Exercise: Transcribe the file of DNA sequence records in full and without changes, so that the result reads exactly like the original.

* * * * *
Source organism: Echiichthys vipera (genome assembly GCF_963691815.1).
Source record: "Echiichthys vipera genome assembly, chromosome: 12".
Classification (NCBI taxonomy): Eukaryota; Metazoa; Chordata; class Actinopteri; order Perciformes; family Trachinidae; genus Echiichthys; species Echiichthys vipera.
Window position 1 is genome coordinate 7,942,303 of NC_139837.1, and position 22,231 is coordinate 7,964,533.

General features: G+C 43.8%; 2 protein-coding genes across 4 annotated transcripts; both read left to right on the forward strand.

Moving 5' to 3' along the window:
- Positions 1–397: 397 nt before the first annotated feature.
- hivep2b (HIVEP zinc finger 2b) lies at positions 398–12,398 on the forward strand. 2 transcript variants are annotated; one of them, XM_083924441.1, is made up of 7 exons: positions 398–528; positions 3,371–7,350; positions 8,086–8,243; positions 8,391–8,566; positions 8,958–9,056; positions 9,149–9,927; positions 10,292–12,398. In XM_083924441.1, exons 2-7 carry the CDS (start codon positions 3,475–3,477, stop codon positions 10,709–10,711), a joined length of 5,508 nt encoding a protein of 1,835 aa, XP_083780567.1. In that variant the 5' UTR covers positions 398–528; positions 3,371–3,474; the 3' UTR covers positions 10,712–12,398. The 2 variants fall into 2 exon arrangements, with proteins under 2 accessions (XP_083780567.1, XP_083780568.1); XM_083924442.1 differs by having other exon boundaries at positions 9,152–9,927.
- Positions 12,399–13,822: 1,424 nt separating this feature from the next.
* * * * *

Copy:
Source organism: Echiichthys vipera (genome assembly GCF_963691815.1).
Source record: "Echiichthys vipera genome assembly, chromosome: 12".
Classification (NCBI taxonomy): Eukaryota; Metazoa; Chordata; class Actinopteri; order Perciformes; family Trachinidae; genus Echiichthys; species Echiichthys vipera.
Window position 1 is genome coordinate 7,942,303 of NC_139837.1, and position 22,231 is coordinate 7,964,533.

General features: G+C 43.8%; 2 protein-coding genes across 4 annotated transcripts; both read left to right on the forward strand.

Moving 5' to 3' along the window:
- Positions 1–397: 397 nt before the first annotated feature.
- hivep2b (HIVEP zinc finger 2b) lies at positions 398–12,398 on the forward strand. 2 transcript variants are annotated; one of them, XM_083924441.1, is made up of 7 exons: positions 398–528; positions 3,371–7,350; positions 8,086–8,243; positions 8,391–8,566; positions 8,958–9,056; positions 9,149–9,927; positions 10,292–12,398. In XM_083924441.1, exons 2-7 carry the CDS (start codon positions 3,475–3,477, stop codon positions 10,709–10,711), a joined length of 5,508 nt encoding a protein of 1,835 aa, XP_083780567.1. In that variant the 5' UTR covers positions 398–528; positions 3,371–3,474; the 3' UTR covers positions 10,712–12,398. The 2 variants fall into 2 exon arrangements, with proteins under 2 accessions (XP_083780567.1, XP_083780568.1); XM_083924442.1 differs by having other exon boundaries at positions 9,152–9,927.
- Positions 12,399–13,822: 1,424 nt separating this feature from the next.